Updated: Wednesday, April 2 at 12:59 a.m.
D.C. Council member Muriel Bowser toppled incumbent Mayor Vincent Gray in Tuesday’s Democratic primary, raking in 44 percent of the vote.
The crowded race, which turned into a duel between Bowser and Gray in recent months, kicked off more than a year ago when Bowser became the first candidate to announce her bid for Gray’s seat.
“We wanted to launch a campaign across every ward and for every vote. I talked to people all over this city about what was important to them and what they wanted to see in their future,” Bowser said in a speech early Wednesday morning.
Gray, an alumnus, gathered 33 percent of the vote with about 71 percent of the precincts reporting. He started to drop in the polls after federal prosecutors accused him of knowing about a more than $600,000 shadow campaign that propped up his 2010 bid.
“This will not be an experience where we drift into the end of this administration. We are going to work very hard,” Gray said in a speech after he conceded defeat.
Bowser maintained a lead all night, with supporters at her Southeast D.C. watch party dancing and her family joining her on stage when she spoke. The Ward 4 Council member pulled in more than $1.3 million dollars for her campaign.
Gray won the Democratic primary in 2010 with about 54 percent of the vote, according to the D.C. Board of Elections website. He congratulated Bowser at about midnight, and now heads into a nine-month period as a lame duck.
If Bowser wins November’s general election, she would become the District’s first female mayor in about two decades.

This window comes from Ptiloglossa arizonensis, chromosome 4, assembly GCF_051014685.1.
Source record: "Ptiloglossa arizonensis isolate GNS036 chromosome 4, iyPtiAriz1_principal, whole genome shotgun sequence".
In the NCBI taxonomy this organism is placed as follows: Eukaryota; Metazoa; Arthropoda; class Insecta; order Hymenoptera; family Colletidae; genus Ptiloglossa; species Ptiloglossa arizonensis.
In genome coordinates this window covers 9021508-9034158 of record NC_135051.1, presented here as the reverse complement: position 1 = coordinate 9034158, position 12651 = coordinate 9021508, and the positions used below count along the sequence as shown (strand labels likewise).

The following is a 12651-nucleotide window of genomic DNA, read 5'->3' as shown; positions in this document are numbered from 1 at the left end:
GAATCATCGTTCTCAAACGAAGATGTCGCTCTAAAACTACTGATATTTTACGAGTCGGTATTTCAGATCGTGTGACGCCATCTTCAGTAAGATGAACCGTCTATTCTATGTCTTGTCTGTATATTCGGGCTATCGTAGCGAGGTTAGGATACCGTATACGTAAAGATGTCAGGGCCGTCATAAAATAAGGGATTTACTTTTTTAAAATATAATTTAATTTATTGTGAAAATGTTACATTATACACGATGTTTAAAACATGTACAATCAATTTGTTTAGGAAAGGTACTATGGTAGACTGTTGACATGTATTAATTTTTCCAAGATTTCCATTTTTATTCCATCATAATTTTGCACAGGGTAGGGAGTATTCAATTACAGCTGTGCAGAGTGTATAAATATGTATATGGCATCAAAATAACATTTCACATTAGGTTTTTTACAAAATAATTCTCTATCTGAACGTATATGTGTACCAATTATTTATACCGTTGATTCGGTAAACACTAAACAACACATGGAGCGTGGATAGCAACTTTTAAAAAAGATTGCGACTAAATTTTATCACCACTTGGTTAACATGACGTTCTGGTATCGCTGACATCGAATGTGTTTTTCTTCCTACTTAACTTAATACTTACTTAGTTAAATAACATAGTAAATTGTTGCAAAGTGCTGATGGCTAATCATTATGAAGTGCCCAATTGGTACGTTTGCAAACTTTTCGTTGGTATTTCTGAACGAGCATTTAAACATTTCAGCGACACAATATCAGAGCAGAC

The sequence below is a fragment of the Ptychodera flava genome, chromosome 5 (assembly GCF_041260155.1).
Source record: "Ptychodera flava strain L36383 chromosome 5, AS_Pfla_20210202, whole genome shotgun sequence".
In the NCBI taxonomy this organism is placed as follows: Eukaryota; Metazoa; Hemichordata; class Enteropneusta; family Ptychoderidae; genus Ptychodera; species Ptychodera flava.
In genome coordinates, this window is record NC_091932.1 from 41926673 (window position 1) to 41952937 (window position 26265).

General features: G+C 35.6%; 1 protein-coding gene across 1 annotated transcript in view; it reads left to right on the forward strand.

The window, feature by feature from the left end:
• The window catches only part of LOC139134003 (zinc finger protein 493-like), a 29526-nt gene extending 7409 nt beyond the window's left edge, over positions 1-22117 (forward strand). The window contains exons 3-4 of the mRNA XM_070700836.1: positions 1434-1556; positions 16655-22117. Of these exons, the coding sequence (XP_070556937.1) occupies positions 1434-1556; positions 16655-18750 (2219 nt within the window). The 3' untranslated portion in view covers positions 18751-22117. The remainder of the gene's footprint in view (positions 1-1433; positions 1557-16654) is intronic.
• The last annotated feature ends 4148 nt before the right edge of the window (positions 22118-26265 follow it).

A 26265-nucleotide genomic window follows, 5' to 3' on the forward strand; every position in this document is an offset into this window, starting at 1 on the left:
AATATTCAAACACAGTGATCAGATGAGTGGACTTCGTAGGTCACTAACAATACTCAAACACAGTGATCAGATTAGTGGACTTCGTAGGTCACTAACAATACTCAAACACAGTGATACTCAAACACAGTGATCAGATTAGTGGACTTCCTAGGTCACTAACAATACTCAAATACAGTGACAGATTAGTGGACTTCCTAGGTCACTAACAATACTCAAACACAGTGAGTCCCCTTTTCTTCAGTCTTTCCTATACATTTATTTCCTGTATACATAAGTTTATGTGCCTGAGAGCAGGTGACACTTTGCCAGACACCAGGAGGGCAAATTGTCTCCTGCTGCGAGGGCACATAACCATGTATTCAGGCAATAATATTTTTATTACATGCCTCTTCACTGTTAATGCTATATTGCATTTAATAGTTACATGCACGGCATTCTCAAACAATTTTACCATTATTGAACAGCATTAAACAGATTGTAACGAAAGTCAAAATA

“She takes the time to say, ‘I know you’re tired, but hang in there.’ I think that is one of the good things about having a woman leader. She is able to balance the toughness,” supporter Monica Ray said at the watch party.
Bowser has promised to improve middle schools by using top-performing school Alice Deal as a model across the city, create incentives to help senior citizens stay in their homes, attract young people with first-time homebuyer programs and appoint a deputy mayor for areas “east of the Anacostia River.”
“Change is about to happen. Not only to a single ward, but to D.C. as a whole. The whole city will change,” said Bowser supporter Walter Garcia at her watch party.
Jack Evans, the Council member who has represented Foggy Bottom for more than two decades, pulled in 5 percent of the vote. Evans also lost in the race for mayor in 1998, when he took 10 percent of the vote.
Evans, who left his election night watch party at Stoney’s Lounge on P Street at about 10:30 p.m., did not immediately return requests for comment.
Council member Tommy Wells pulled in about 12 percent of the vote, landing in third place.
Bowser will face David Catania, an independent at-large Council member, in November. Catania is also the chair of the Council’s education committee.
– Sam Morse, Rachael Gerendasy, Kristen Barnes, Brandon Lee and Laura Porter contributed reporting.